Maurizio Cattelan’s Comedian.
New York's Guggenheim Museum has acquired Maurizio Cattelan’s Comedian but how can you value and own a banana and some tape?
Sam Roberts/ACE Open
Ten artists and collectives are on display in this exhibition, questioning 'If the future is to be worth anything.'
Albert Namatjira’s Hermannsburg (c.1951)
National Gallery of Australia/Namatjira Legacy Trust
Asking Australians about their favourite art and artists reveals divides between those who like traditional versus contemporary forms. But Indigenous art transcends such categories.
Julia Robinson’s Beatrice.
Photo by Saul Seed/AGSA
Artists have always created monsters to embody human fears. In this year's Adelaide Biennial, Australian contemporary artists bring our past demons and current fears to life.
Detail of Jim Dine,
The mighty robe I, 1985.
Colour lithograph with relief printing from polymer plates,
61.3 x 50.7 cm (image and plate), 89.2 x 63.4 cm (sheet)
National Gallery of Victoria, Melbourne Gift of the artist, 2016, 2016.806, © Jim Din
Jim Dine and other pop artists like Andy Warhol took everyday things and transformed them into magical objects. In his prints a robe could become a self-portrait, a president, or a hero.
90s sister Sophie Lee in Patricia Piccinini’s
Psychogeography 1996, printed 1998.
from the Psycho series 1996.
National Gallery of Victoria, Melbourne Purchased through The Art Foundation of Victoria with the assistance of Optus Communications Pty Limited, Member, 1998 (1998.252) © Patricia Piccinini
The 1990s was once the forgotten decade of the 20th century but no longer.
Truong Tan’s catalogue for his first solo exhibition in 1994 documents his tentative exploration of performance art and frequent use of ropes.
Photo by Truong Tan used with permission.
LGBT rights are a work in progress in Vietnam. But artists are in the vanguard of the movement, pushing for public acceptance.
Anish Kapoor, Untitled, 2011.
Stainless steel, 154 x 154 x 37 cm
© the artist, image courtesy the artist and Lisson Gallery, London
EuroVisions: Contemporary Art from the Goldberg Collection presents 64 works by European artists. Its best moments are both intimate and inquisitive.
Kader Attia’s The Culture of Fear.
Western media continues to sell Muslims as perpetrators of savagery, deprivation and torture. But a new exhibit by French-Algerian artist Kader Attia challenges us to see beyond these depictions.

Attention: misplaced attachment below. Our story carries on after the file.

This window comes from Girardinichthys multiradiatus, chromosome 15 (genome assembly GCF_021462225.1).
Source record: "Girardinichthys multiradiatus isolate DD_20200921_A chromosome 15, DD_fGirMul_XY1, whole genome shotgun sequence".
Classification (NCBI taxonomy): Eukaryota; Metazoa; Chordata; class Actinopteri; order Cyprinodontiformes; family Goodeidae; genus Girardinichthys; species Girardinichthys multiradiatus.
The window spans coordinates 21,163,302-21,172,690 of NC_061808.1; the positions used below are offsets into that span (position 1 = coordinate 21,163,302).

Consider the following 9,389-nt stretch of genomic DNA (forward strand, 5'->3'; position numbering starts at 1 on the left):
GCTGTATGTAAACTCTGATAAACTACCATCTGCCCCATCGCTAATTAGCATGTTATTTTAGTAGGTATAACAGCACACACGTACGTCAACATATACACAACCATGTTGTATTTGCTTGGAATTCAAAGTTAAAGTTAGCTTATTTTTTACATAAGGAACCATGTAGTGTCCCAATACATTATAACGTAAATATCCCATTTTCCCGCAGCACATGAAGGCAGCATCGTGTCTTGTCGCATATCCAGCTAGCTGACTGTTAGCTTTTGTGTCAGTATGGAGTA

Cate Blanchett disappears into her role as the Mother in RED: sweating and furious with the fundamental compulsion to mate.
© del kathryn barton
Cate Blanchett howls and contorts in RED, del kathryn barton's ferocious exploration of female power.
Helen Marten © Tate
Helen Marten, this year's winner, has revealed a sense of something progressive and pioneering.
Ahmed Cherkaoui (Morocco), Les Miroirs Rouges, 1980. Courtesy Barjeel Art Foundation
A new modern art exhibition in Tehran is being promoted as a bracing act of cultural diplomacy. But we should look a little deeper.
Worth a thousand words? Or $37 million.
New York's Met just announced more job cuts to balance its books as the shifting tastes and demographics make it harder to make a museum's ends meet.
Fela Kuti - from the cover of his album ‘Teacher Don’t Teach Me Nonsense’
Nigerian superstar Fela Kuti used his music as an art form that provoked. This wasn't only through politics, but also sex.
The NGV’s summer blockbuster packs a double whammy.
© Ai Weiwei; Andy Warhol artwork © 2015 The Andy Warhol Foundation for the Visual Arts, Inc./ARS, New York. Licensed by Viscopy, Sydney.
The NGV's summer exhibition is curated to create a dialogue between Ai Weiwei and Andy Warhol, and this conversation operates on multiple levels on a variety of themes, and across time and space.
The marketing of Australian art largely remains a provincial exercise within a global art environment.
Image: Sydney Contemporary Art Fair, 2015. AAP Image/NEWZULU/THINKING MEDIA
Despite rhetoric positioning Australia as a clever and creative country, its artists, particularly in the visual arts, are doing it tough, and things are progressing from bad to worse. Why is that?
A standard trope suggests this is a war between art and commerce – it isn’t.
EPA/ Facundo Arrizabalaga
Many voices have united in claiming the toy giant Lego is censoring the provocative Chinese artist Ai Weiwei. There are so many things wrong with those arguments it’s hard to know where to begin.
Infrastruktur, Nicole Wermers, 2015 at Tramway in Glasgow.
Andrew Milligan/PA Wire
Shortlisted for the Turner in 1997, Christine Borland discusses the suffocating nature of the prize and its shortsighted attempts to branch out.
Michal Motycka’s Diamonds is one of the standout works at Sculpture by the Sea in Aarhus, Denmark. Photo: Clyde Yee.
Sculpture by the Sea
Bondi's highly popular Sculpture by the Sea has set up shop in Denmark – and the Aarhus event has proved to be an astonishing and very different success to its predecessor.
Thousands of people will throng Sydney’s streets for Vivid 2015, which opens this weekend.
Vivid Sydney draws larger crowds each year and when it opens this weekend, the streets will be packed. Are events like Vivid Sydney and Paris' Nuit Blanche artistically valuable – or just a lot of fun?